Excellent six-track EP addressing the social, political and cultural state of America.
The awkwardly named ‘Canadaigua’ is the solo project of the musician and multidisciplinary artist Raul Zahir De Leon. Having been away from performing for 10 years he has returned to writing with the wryly titled 6-track EP ‘Slight Return’. Its contents suggest that a ‘full return’ would be a welcome development.
Having worked in a number of outfits that failed to make any kind of breakthrough, Raul Zahir De Leon turned his attention to curating music, arts events and small festivals. He also set up two popular live music platforms in All Our Noise and WAMU’s Bandwidth which are worth checking out, containing as they do, a number of great sessions.
Having spent so much time creating platforms and exposure for other artists De Leon began to experience a fresh desire to return to his own art. Notes and memos that he had saved were used to create a new musical project that was driven by the social, political and cultural climate of America in recent years. The songs on the EP address the myths of America and touch upon such issues as immigration, race, American identity as well as police excesses and accountability.
‘A Dime and a Ribbon’ explores the role of immigration in America through the story of one modern-day individual who leaves behind a young family in search of new opportunities and a new life that he wants to create for them. However, the story could be set at any time in American history and portrays immigration as a shared or universal experience that should unite rather than divide the country.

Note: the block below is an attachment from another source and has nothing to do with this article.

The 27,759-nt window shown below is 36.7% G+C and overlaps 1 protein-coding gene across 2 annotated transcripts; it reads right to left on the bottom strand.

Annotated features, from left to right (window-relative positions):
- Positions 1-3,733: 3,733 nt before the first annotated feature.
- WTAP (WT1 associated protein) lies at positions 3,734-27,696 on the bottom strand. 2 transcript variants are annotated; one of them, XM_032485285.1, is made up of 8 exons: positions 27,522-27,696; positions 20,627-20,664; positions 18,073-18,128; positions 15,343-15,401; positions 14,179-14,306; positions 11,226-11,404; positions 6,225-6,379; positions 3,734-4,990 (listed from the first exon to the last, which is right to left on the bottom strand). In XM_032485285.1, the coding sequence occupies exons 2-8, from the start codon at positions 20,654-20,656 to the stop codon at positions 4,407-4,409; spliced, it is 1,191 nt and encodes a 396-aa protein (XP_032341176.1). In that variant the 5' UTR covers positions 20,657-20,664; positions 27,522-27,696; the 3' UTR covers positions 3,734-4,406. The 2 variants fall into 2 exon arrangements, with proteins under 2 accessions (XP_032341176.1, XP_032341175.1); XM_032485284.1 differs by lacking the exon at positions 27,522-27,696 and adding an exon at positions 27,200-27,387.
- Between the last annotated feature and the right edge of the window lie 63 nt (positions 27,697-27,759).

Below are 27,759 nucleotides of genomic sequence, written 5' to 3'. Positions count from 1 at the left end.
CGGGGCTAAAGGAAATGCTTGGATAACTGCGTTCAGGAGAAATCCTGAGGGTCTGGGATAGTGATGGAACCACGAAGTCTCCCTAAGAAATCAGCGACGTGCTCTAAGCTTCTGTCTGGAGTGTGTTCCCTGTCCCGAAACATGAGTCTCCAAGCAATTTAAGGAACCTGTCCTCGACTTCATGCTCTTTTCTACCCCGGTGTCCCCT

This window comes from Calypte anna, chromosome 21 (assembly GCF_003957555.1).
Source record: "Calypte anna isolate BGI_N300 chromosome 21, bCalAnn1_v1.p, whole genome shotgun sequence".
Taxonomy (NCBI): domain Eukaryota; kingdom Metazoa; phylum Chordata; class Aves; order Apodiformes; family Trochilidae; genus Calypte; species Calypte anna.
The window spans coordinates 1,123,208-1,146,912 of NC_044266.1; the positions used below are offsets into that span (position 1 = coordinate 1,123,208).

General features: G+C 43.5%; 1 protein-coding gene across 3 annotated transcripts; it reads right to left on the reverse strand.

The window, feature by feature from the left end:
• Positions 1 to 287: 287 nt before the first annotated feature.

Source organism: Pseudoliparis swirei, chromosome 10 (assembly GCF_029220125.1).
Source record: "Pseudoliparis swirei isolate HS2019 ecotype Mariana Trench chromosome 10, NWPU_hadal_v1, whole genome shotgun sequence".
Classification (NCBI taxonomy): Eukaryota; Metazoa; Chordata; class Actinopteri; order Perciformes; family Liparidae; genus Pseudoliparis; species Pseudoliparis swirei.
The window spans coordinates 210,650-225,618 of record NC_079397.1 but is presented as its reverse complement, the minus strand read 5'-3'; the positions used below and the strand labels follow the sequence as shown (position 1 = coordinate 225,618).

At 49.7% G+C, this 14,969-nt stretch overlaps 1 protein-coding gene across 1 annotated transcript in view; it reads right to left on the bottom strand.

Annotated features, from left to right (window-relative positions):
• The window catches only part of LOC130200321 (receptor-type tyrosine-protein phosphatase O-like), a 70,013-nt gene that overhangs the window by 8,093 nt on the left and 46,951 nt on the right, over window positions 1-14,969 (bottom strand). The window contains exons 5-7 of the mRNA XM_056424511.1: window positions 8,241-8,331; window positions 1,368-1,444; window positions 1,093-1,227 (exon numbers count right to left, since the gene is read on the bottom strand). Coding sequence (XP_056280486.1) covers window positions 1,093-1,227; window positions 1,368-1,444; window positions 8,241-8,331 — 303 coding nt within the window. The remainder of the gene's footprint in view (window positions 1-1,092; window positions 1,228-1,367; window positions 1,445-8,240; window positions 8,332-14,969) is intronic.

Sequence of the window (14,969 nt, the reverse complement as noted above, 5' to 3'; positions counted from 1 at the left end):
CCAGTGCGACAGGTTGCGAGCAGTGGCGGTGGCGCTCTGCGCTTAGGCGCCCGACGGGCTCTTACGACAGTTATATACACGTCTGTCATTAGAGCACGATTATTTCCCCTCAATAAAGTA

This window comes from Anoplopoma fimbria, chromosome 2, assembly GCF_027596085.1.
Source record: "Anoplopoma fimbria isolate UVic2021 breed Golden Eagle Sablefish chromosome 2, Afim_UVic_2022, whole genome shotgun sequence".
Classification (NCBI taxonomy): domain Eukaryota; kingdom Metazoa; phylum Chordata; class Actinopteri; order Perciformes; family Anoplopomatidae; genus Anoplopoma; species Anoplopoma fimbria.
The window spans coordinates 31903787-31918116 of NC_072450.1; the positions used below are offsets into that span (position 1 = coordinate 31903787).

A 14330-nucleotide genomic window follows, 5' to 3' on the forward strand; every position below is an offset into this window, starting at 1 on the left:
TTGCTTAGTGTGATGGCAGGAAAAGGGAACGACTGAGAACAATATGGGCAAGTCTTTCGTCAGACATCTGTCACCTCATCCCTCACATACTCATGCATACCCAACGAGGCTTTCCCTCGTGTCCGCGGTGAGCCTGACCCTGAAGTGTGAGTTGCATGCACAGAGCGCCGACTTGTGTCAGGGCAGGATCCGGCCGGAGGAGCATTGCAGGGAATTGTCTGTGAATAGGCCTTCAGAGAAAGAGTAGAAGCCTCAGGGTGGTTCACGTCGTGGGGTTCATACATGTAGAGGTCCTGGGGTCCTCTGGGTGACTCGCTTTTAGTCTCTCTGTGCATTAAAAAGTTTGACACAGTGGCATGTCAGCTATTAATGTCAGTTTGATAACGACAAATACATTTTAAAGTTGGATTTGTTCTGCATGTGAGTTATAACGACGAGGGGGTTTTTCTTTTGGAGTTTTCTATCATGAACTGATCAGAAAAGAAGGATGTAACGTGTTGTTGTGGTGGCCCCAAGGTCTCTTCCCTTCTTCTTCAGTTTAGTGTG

The death of Deon Kay an 18-year-old, shot by Washington DC police inspired ‘Calm through the Clearing’ the song is a plea for society to acknowledge and respect the humanity of black people in America. Whilst ‘The Margins’ explores the difficulties of black youth in finding representations of themselves in literature and film.
Given the content of the songs and the fact that their author is a black man, you could be led to expect that the musical accompaniment to all of this might be the kind of jazz, blues, proto-rap utilised by the great Gil Scott-Heron. In actual fact De Leon uses a mixture of acoustic folk instrumentation supplemented by synths and samples creating a fresh and experimental feel to this splendid EP.
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